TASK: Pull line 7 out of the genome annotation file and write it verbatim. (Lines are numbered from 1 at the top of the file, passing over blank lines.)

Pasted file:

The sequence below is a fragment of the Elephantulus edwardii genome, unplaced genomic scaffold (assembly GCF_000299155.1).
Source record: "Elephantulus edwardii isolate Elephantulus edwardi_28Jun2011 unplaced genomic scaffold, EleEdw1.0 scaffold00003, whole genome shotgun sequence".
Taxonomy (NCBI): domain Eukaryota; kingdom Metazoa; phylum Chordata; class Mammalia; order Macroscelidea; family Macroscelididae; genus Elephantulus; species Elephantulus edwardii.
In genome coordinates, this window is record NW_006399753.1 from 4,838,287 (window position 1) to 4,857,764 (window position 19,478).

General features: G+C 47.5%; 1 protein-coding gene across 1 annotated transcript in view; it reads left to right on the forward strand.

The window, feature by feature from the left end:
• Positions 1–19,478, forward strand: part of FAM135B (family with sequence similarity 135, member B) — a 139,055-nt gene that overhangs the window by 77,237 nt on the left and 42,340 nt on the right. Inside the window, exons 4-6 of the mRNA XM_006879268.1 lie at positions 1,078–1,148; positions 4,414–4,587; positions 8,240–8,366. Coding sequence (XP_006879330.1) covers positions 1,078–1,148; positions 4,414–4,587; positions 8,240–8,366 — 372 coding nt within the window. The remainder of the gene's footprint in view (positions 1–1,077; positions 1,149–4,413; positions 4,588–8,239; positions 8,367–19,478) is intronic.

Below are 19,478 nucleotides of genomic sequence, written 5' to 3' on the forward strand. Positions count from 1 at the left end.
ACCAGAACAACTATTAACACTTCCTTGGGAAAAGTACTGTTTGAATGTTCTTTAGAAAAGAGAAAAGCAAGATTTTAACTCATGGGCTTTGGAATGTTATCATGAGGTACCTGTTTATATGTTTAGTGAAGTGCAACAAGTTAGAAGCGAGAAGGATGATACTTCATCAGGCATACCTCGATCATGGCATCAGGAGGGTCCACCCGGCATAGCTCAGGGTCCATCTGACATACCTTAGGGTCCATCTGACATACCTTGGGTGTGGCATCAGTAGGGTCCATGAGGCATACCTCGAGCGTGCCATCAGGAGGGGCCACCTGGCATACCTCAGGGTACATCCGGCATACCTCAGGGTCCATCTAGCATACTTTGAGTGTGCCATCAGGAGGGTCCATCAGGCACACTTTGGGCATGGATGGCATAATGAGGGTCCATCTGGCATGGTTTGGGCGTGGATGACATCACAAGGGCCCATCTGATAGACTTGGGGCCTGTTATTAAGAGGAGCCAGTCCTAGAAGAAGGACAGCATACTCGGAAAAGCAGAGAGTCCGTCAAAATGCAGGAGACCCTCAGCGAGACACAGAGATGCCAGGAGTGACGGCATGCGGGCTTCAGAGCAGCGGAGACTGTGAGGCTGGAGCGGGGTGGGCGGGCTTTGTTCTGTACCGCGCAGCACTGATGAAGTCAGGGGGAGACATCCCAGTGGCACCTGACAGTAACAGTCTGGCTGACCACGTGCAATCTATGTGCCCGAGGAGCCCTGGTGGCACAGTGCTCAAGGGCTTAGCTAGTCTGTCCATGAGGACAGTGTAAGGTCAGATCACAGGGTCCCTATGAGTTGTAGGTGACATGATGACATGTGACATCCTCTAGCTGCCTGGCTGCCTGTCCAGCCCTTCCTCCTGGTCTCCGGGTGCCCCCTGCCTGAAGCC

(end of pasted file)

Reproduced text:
• Positions 1–19,478, forward strand: part of FAM135B (family with sequence similarity 135, member B) — a 139,055-nt gene that overhangs the window by 77,237 nt on the left and 42,340 nt on the right. Inside the window, exons 4-6 of the mRNA XM_006879268.1 lie at positions 1,078–1,148; positions 4,414–4,587; positions 8,240–8,366. Coding sequence (XP_006879330.1) covers positions 1,078–1,148; positions 4,414–4,587; positions 8,240–8,366 — 372 coding nt within the window. The remainder of the gene's footprint in view (positions 1–1,077; positions 1,149–4,413; positions 4,588–8,239; positions 8,367–19,478) is intronic.